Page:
Wine Sensibilities: A Journey Through Key Attributes Consumers Look For
Lesschaeve I., Neudorf, E., Bowen A., and Bruwer, J.
To appear in the Proceedings for the 2010 International Cool Climate Symposium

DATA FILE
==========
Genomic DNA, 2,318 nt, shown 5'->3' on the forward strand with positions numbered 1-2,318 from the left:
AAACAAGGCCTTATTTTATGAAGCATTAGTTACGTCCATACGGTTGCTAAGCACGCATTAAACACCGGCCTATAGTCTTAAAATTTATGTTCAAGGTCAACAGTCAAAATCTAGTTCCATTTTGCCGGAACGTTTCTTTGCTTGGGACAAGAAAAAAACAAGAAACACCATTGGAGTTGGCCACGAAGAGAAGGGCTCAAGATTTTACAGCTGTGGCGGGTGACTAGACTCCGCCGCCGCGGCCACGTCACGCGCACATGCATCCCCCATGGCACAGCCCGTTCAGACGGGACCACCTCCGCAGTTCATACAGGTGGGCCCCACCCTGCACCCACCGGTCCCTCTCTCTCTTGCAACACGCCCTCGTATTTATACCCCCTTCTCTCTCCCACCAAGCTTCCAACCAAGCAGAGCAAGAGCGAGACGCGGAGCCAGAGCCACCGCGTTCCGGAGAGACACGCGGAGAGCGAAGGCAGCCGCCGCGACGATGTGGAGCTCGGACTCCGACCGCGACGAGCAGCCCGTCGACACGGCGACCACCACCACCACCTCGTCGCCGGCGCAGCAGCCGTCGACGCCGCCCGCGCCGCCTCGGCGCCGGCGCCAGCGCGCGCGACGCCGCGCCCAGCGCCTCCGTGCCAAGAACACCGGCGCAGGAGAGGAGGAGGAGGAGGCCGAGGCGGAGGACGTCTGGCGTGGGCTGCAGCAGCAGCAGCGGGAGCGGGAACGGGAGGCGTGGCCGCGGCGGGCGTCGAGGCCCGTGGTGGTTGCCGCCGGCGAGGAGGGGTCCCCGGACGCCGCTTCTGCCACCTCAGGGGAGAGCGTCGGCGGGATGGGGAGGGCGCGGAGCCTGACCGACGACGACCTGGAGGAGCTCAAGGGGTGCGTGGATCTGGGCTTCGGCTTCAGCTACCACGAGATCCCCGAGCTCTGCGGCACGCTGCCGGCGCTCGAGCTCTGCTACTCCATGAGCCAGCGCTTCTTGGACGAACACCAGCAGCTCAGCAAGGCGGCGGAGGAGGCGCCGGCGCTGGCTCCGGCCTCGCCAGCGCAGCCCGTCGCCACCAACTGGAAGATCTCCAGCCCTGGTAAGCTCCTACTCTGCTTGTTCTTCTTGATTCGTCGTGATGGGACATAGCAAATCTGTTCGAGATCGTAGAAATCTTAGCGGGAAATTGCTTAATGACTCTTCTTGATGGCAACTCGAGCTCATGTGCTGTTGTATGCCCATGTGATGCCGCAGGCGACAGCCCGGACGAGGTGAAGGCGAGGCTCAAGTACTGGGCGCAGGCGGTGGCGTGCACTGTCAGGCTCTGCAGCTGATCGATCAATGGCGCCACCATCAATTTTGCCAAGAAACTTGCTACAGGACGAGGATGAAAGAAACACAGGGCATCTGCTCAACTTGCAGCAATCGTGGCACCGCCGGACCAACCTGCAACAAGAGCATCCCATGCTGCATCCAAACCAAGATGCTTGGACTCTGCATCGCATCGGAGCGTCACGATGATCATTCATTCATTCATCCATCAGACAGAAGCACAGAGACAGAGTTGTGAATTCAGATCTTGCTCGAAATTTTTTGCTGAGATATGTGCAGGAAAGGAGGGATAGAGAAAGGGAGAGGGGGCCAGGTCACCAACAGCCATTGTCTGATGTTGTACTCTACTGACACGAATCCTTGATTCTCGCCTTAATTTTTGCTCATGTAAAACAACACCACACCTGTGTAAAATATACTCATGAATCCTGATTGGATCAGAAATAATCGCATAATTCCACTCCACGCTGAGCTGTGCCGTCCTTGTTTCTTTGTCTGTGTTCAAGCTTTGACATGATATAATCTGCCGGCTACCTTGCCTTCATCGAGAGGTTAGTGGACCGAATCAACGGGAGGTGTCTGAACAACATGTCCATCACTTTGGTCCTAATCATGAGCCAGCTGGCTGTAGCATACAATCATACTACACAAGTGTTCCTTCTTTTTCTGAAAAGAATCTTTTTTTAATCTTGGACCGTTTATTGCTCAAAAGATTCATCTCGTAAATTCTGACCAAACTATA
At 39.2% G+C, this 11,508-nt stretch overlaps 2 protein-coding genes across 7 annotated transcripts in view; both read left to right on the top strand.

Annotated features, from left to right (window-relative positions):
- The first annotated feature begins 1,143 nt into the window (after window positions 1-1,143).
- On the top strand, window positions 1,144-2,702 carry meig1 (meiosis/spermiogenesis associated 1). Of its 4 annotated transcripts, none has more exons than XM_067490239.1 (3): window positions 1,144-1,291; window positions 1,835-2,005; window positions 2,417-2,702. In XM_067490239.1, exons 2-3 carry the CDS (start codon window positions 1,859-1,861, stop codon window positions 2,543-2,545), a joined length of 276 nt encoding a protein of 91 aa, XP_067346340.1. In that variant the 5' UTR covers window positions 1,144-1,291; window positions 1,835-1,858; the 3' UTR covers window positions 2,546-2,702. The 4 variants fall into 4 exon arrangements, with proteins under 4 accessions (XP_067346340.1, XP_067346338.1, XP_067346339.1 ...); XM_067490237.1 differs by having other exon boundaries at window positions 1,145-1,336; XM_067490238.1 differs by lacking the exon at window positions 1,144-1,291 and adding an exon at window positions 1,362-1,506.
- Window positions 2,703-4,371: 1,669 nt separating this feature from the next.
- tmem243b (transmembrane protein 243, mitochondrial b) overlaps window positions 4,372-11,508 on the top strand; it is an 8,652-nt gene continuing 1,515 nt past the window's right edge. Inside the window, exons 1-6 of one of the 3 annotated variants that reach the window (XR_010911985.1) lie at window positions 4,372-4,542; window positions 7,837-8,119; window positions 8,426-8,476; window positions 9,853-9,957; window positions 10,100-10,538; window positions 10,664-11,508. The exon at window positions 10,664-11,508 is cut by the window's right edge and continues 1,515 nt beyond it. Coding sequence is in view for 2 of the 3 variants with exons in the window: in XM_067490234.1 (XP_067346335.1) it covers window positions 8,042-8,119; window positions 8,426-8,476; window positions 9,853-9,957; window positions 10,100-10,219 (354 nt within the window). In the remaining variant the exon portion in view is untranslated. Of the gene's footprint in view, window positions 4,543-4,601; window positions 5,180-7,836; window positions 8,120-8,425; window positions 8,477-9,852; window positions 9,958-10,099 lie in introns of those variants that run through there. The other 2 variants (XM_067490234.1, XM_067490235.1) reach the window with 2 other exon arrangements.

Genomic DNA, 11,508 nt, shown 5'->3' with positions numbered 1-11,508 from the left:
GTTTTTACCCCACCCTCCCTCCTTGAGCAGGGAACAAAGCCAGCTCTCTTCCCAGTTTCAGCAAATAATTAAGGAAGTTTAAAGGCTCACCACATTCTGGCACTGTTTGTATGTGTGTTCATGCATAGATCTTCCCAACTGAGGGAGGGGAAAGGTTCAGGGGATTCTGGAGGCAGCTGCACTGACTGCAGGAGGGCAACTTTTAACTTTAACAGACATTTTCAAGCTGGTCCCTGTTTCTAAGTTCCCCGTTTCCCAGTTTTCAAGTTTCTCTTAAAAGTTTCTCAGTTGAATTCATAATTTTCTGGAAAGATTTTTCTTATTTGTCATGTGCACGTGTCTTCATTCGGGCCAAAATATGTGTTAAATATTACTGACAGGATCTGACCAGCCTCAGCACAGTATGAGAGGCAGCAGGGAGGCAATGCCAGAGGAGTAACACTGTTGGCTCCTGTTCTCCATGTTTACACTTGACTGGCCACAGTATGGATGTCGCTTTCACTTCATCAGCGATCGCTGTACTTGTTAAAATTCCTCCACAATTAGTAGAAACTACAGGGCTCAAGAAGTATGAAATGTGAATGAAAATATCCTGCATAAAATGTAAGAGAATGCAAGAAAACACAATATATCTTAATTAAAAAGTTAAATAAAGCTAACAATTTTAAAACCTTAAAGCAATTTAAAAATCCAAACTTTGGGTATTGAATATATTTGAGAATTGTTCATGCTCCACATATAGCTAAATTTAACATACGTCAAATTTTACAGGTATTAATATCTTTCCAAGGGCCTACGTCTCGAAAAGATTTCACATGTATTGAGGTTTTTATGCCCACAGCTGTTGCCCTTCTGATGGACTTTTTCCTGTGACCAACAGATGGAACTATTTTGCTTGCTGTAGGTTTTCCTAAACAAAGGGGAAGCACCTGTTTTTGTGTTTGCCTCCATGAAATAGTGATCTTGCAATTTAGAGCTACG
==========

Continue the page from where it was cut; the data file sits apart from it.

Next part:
This paper reports a study conducted in 2009 to identify Ontario consumer preferences for white wines. A rigorous systematic process was followed to select commercial wines available and representing the sensory variability existing in the market, which led to the selection of 18 wines. These wines were profiled by a trained sensory panel using a descriptive technique, which permitted to select 12 wines for consumers’ assessment. Three groups of consumers were pre-recruited in the Greater Toronto Area based on age, gender and usage criteria. A total of 120 consumers tasted the wine samples blind and answered demographics and attitude questionnaires. The primary preference dimension identified in this study, which characterized the preference of 77% of the consumer sample, was driven by perceived sweetness, fruitiness as opposed to oaky flavours, and burning mouthfeel due to higher alcohol content. These attributes tend to be primarily imparted by winemaking practices. The sensory attributes related to grape varietal characters explained the second preference dimension.